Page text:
Penn State viral TikTokers Ryan Manderbach, Evan Mehalov encourage authenticity through ‘besties’ updates

After filming slow motion videos of themselves biting their tongues, TikTok “besties” Ryan Manderbach and Evan Mehalov said they never thought sharing their daily college struggles would make them go viral.

Manderbach (junior-political science and criminology) initially made his TikTok account as a “coping mechanism” for life. Now, his coping mechanism is followed by over 110,000 others, as of Sunday.

@ryan_manderbach I’m in shock🥺 thank you to everyone who’s been watching the updates you mean the world to me❤️ #fyp #trend #viral #DenimYourWay #college #pennstate ♬ Je te laisserai des mots – Patrick Watson

“We just tongue-bite and keep going along with our days,” Manderbach said.

Since moving into Earle Hall as a resident assistant in August, Manderbach has posted daily “updates” to highlight the struggles of moving into college.

Manderbach said because he was alone for the first week at Penn State, he resorted to making TikToks, but he said he never thought his account would gain this much traction.

“Every day when we make the TikToks, it’s so enjoyable,” Manderbach said. “It feels like we literally have [117,000] other besties with us.”

Manderbach said he satirically used the word “bestie” at first, but after introducing “Bestie Evan” and “Bestie Nick,” the term has stuck with his account.

Although the account introduced them as new besties, Mehalov (junior-marketing) said he’s known Manderbach since their encounter on the Penn State freshmen group on Facebook two years ago.

Mehalov said he jokes about how Manderbach “rejected” him as a roommate but later found they had a lot in common — including living in halls near each other.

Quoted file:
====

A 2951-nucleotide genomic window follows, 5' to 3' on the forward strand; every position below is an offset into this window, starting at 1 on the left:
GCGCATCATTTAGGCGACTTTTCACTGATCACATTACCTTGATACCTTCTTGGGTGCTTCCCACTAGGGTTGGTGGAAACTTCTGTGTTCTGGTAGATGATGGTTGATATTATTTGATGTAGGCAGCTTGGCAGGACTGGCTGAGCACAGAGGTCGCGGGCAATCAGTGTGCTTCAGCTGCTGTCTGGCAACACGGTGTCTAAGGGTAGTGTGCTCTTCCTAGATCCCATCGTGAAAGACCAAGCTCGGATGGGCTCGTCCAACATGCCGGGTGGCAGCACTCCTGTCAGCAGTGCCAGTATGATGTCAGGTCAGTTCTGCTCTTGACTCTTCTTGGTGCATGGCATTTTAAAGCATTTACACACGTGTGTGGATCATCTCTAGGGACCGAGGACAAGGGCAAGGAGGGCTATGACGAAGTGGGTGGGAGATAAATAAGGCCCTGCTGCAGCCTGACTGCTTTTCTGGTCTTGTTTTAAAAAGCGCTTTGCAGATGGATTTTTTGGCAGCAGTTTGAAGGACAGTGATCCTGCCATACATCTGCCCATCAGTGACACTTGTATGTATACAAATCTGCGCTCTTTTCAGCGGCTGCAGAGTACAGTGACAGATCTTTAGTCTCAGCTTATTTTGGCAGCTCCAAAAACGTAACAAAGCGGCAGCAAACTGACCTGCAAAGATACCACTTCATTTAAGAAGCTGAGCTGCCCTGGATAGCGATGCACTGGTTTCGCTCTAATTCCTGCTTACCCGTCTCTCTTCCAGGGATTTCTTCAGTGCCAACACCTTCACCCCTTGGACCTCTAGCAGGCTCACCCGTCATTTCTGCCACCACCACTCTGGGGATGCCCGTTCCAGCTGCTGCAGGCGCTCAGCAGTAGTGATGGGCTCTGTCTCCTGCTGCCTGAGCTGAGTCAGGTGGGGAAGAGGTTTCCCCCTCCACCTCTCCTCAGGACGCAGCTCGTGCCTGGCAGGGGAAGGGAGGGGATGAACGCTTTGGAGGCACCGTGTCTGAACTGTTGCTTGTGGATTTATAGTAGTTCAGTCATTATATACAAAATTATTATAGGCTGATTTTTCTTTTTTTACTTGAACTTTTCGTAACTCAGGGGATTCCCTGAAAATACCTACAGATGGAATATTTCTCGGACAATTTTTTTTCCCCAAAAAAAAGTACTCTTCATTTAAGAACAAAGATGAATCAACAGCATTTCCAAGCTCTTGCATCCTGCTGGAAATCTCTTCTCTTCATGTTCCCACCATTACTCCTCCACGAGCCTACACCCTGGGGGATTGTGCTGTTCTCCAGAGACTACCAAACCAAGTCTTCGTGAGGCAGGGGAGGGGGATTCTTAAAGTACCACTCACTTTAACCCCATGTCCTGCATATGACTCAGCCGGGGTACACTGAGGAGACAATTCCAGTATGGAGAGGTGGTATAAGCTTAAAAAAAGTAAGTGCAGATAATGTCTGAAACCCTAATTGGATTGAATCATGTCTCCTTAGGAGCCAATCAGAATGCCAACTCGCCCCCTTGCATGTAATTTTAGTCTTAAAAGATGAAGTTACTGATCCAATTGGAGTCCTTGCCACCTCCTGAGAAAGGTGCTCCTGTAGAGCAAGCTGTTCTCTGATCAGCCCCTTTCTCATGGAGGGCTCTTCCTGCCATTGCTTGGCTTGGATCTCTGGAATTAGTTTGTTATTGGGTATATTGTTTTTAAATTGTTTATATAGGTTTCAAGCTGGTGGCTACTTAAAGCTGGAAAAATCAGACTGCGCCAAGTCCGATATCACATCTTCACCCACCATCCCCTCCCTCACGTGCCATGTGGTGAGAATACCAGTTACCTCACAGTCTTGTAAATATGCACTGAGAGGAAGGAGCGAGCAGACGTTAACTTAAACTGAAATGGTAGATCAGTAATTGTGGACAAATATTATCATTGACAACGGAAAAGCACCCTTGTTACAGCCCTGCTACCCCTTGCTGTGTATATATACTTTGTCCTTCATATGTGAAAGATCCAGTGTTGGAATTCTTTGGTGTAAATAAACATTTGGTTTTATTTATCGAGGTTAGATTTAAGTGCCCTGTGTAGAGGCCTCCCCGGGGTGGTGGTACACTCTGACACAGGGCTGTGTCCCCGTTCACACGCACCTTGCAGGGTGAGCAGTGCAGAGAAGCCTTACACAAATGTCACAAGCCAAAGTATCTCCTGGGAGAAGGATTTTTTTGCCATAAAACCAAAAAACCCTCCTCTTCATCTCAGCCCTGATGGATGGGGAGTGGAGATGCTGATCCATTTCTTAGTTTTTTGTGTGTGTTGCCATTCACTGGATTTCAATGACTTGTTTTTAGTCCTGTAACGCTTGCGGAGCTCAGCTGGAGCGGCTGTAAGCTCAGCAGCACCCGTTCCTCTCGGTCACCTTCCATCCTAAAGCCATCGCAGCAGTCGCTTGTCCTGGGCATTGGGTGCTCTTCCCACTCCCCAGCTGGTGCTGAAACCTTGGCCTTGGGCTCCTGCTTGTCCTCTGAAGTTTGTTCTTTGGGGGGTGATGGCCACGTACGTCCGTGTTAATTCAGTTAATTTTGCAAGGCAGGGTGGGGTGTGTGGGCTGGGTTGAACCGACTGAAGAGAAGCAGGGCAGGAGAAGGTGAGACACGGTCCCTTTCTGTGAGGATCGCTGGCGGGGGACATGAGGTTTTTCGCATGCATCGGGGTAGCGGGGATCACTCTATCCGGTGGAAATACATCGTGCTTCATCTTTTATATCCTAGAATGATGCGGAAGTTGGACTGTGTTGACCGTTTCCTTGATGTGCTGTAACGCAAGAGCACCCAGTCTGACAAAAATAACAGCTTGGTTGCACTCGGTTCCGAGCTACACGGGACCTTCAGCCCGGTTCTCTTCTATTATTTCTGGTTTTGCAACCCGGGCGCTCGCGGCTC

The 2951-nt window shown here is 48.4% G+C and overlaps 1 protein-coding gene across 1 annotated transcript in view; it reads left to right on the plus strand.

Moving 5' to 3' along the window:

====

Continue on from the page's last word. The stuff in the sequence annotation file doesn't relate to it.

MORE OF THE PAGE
“We’ve been inseparable ever since,” Mehalov said.

Aside from going viral on TikTok and being an RA, Manderbach said along with focusing on schoolwork, he’s involved with the Blue & White Society, State of State, College Democrats and Phi Alpha Delta, a pre-law fraternity.

Mehalov is also involved with the Blue & White Society, Valley Magazine and the Fashion Society at Penn State, in addition to working at the downtown Urban Outfitters and managing his own brand deals with companies such as Maybelline, Amazon and Coach Originals.

Mehalov said while many of Manderbach’s followers assume the “besties” are freshmen, he said he believes it’s taken their three years of experience to be able to create the relatable “updates.”

“We’ve sort of been through the trials and tribulations,” Mehalov said. “We try to take those darker experiences, make light of them… and use them as a sort of empowerment.”

Manderbach said he wants to make sure his followers know everything he and Mehalov post is “100% authentic,” because he said he understands how to navigate college life.

For those who may be struggling to find friends at Penn State, Mehalov and Manderbach agreed students should look for core interests to link them together.

“Always keep going,” Manderbach said. “The idea that you’re lonely and no one wants to be friends with you is ridiculous.”